Amidst the doom and gloom of commodity prices in the wake of COVID-19, the red meat sector is still seeing record meat sales growth, even as retail prices rise and consumers slow some of their grocery spending said economists from CoBank on a recent market update webinar. Many indicators show that most of the economic pain for the red meat sector may be behind us.
Massive changes in consumer purchasing habits have forced the supply chain to keep up with an ever-changing environment. From restaurant sales plummeting to bulk, food stockpiling by consumers, keeping grocery stores stocked through disruptions in the food system has been difficult. Restaurant purchases are improving, but still down 43% from their pre-COVID levels. Even still, this has helped buoy prices in the first two weeks of May giving the industry some much needed good news.
An increase in wholesale red meat cutout prices are a result of shrinking supply, not increased demand said Will Sawyer, Lead Economist with CoBank. But he said it looks like prices have put in a top for now. This is because meat supply contraction has found a bottom. He reported that meat plant capacity utilization is up to 72 percent in the first two weeks of May, from a bottom of 50 % in mid-April as plants come back online across the country–an encouraging statistic.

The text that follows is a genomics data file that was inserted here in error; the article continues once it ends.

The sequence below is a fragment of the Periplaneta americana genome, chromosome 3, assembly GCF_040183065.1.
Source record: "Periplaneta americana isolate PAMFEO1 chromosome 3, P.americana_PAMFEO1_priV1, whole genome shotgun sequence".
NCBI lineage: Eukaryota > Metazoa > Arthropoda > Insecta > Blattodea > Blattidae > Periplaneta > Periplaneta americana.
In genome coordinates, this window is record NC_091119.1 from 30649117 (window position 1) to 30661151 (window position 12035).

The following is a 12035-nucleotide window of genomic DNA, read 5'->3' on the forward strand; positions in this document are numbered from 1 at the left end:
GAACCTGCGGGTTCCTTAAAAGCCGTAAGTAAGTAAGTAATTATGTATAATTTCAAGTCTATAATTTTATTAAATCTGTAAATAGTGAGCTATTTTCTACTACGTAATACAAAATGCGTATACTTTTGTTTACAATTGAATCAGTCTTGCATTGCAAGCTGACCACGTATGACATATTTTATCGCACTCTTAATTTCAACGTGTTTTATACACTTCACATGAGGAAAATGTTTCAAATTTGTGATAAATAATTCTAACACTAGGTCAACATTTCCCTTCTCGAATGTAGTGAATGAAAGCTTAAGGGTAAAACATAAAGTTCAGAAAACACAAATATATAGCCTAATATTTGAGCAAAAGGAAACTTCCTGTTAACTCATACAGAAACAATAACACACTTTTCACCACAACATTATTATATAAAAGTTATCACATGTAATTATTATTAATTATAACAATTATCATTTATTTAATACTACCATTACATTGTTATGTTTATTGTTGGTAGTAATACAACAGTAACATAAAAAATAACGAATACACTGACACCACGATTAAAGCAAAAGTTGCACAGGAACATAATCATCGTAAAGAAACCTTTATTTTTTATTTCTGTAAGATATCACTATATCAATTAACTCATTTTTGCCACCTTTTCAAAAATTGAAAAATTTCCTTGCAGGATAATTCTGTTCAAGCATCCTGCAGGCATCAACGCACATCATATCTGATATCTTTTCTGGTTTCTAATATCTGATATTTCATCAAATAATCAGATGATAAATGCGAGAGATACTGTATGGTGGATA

Meat exports showed strong growth in early 2020 and are still trending in the right direction. But, that growth has been dented recently by a strong dollar and economic weakness abroad. As more countries deal with the economic fallout from COVID-19, the U.S. dollar has strengthened as traders and investors see it as a safe harbor asset.
The meat sector is an encouraging example in an otherwise volatile market. Even as unemployment and inflation continue to grow adding more uncertainty to the future, Americans are beginning to warm to the idea of re-opening economies and the positive outlook in the meat market is some much needed good news for the agriculture industry.